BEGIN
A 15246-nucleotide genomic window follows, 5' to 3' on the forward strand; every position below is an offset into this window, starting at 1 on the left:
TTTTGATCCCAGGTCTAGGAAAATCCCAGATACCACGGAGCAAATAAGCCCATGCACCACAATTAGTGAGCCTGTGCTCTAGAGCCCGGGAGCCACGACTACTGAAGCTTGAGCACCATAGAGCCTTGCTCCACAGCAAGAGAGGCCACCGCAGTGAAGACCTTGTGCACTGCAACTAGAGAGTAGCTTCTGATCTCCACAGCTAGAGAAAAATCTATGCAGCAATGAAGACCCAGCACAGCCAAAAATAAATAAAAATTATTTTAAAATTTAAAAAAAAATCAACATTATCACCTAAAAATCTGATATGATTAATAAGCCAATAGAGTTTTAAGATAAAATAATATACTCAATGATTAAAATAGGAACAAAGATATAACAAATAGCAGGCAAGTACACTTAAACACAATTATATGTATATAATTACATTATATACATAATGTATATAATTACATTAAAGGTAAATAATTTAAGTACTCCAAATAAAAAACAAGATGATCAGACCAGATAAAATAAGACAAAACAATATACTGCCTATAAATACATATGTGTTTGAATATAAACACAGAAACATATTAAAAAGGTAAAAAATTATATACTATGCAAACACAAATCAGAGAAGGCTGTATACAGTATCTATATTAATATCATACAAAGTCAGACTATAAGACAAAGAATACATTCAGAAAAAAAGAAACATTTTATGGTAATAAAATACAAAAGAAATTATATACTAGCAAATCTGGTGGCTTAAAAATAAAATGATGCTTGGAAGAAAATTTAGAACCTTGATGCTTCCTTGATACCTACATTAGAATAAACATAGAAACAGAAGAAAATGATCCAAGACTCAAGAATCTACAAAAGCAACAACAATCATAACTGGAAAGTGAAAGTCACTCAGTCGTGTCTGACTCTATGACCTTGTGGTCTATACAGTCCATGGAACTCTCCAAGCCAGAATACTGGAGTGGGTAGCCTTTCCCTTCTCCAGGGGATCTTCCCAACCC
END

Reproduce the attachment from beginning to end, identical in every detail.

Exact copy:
A 15246-nucleotide genomic window follows, 5' to 3' on the forward strand; every position below is an offset into this window, starting at 1 on the left:
TTTTGATCCCAGGTCTAGGAAAATCCCAGATACCACGGAGCAAATAAGCCCATGCACCACAATTAGTGAGCCTGTGCTCTAGAGCCCGGGAGCCACGACTACTGAAGCTTGAGCACCATAGAGCCTTGCTCCACAGCAAGAGAGGCCACCGCAGTGAAGACCTTGTGCACTGCAACTAGAGAGTAGCTTCTGATCTCCACAGCTAGAGAAAAATCTATGCAGCAATGAAGACCCAGCACAGCCAAAAATAAATAAAAATTATTTTAAAATTTAAAAAAAAATCAACATTATCACCTAAAAATCTGATATGATTAATAAGCCAATAGAGTTTTAAGATAAAATAATATACTCAATGATTAAAATAGGAACAAAGATATAACAAATAGCAGGCAAGTACACTTAAACACAATTATATGTATATAATTACATTATATACATAATGTATATAATTACATTAAAGGTAAATAATTTAAGTACTCCAAATAAAAAACAAGATGATCAGACCAGATAAAATAAGACAAAACAATATACTGCCTATAAATACATATGTGTTTGAATATAAACACAGAAACATATTAAAAAGGTAAAAAATTATATACTATGCAAACACAAATCAGAGAAGGCTGTATACAGTATCTATATTAATATCATACAAAGTCAGACTATAAGACAAAGAATACATTCAGAAAAAAAGAAACATTTTATGGTAATAAAATACAAAAGAAATTATATACTAGCAAATCTGGTGGCTTAAAAATAAAATGATGCTTGGAAGAAAATTTAGAACCTTGATGCTTCCTTGATACCTACATTAGAATAAACATAGAAACAGAAGAAAATGATCCAAGACTCAAGAATCTACAAAAGCAACAACAATCATAACTGGAAAGTGAAAGTCACTCAGTCGTGTCTGACTCTATGACCTTGTGGTCTATACAGTCCATGGAACTCTCCAAGCCAGAATACTGGAGTGGGTAGCCTTTCCCTTCTCCAGGGGATCTTCCCAACCC